Mobility TrainingPete Kissel
“By failing to prepare, you are preparing to fail.” Benjamin Franklin
You brush your teeth daily to prevent dental decay/disease, but do you spend time every day on maintaining and optimizing your joint health? Although you may believe your current exercise routine is enough, ask yourself if your routine trains each of your joints through the full range of movement (using the entire capability of said joint) at a challenging intensity? And further, do you challenge your joints sufficiently to prepare them for your sport, work or recreational demands?
Mobility training involves challenging joints, nerves and soft tissue in varying positions to expand and control movement (see video below). Like strength training, the process of actively stressing our tissue with sufficient intensity results in specific adaptations improving joint and soft tissue movement capacity and nervous system function. For example, if you train your ankle in the position most commonly sprained (see video below), over time your ankle will be better prepared to absorb load and control movement in this rolled position. Mobility training is not a “quick fix”; it should be a slow progressing process which is best incorporated into a regular exercise and training routine.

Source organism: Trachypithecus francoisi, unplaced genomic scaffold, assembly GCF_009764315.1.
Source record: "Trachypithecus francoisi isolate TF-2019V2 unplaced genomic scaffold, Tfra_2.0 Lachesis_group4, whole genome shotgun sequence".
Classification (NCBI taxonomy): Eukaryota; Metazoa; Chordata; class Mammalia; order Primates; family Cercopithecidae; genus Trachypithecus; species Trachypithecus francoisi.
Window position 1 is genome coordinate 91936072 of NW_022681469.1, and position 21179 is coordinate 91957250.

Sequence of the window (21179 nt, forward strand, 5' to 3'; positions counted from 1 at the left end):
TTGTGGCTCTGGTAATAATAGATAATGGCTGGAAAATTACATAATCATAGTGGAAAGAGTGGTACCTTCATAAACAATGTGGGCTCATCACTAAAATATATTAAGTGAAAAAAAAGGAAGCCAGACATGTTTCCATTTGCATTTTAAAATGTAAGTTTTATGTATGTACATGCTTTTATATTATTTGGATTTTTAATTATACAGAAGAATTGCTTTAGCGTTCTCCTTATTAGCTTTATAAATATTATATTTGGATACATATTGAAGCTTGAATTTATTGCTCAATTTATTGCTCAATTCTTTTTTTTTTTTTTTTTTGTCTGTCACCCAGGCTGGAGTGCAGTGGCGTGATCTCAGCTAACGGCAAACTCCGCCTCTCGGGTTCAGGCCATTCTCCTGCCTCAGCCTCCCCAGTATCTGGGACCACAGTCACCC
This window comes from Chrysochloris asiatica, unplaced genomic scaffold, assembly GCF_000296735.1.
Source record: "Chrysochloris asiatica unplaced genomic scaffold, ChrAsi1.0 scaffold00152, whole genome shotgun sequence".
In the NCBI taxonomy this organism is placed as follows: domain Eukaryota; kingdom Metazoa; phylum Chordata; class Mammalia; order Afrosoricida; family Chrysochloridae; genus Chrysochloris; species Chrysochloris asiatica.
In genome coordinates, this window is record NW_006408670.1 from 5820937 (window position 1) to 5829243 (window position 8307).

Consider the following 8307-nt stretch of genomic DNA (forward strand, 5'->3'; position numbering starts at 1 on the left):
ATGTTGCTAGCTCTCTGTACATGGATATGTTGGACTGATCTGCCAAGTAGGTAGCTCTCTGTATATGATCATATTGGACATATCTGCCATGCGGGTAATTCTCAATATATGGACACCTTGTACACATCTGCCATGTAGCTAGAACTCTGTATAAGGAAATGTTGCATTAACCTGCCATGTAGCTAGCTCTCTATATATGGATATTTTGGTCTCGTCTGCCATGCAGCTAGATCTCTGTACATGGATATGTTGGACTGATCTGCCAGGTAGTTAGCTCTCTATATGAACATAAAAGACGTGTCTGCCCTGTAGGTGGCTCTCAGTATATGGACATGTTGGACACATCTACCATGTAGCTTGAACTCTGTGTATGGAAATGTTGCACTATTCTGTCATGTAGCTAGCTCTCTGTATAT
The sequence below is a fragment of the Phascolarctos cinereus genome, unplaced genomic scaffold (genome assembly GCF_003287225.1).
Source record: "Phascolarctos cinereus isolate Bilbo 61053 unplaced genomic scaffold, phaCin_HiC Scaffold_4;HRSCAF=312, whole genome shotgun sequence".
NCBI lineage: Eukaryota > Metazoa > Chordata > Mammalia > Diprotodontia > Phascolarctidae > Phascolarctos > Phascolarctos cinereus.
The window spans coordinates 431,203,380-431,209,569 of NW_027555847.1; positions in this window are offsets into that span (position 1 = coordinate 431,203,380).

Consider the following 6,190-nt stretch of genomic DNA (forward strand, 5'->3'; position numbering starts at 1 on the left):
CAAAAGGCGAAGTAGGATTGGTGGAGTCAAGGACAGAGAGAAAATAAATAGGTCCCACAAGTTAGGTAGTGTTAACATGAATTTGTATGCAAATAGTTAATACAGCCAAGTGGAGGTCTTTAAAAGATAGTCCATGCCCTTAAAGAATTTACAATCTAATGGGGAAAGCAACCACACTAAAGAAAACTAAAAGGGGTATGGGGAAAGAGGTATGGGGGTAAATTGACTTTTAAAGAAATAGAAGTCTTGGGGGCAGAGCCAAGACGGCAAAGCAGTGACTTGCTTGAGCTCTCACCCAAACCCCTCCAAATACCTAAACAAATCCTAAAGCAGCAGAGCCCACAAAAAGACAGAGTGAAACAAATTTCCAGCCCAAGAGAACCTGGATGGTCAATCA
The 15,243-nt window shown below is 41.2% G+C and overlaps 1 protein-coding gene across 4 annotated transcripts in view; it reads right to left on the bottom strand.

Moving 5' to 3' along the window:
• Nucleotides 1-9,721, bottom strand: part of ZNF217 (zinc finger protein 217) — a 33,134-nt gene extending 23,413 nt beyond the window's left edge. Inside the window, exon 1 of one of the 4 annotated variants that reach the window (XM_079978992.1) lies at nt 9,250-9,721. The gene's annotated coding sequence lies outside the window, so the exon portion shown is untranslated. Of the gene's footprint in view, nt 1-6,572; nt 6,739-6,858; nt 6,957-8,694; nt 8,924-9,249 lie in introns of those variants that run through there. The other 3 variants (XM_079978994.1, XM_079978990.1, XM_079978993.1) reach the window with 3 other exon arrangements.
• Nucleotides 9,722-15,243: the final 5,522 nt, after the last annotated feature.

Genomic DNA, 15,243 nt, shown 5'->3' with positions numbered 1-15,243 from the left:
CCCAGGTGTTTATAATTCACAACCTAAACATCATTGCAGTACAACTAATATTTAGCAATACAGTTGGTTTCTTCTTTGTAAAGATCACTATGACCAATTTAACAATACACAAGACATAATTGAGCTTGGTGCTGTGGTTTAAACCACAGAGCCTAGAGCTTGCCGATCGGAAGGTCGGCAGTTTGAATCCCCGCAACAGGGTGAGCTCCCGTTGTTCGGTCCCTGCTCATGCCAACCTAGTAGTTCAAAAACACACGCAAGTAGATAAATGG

Although we cannot prevent all injuries, we can most definitely train mobility and ultimately improve tissue resiliency. A well designed and executed mobility training program combined with a corresponding strength program is your best injury prevention plan and your best bet to maintain healthy joints and soft tissue for a lifetime.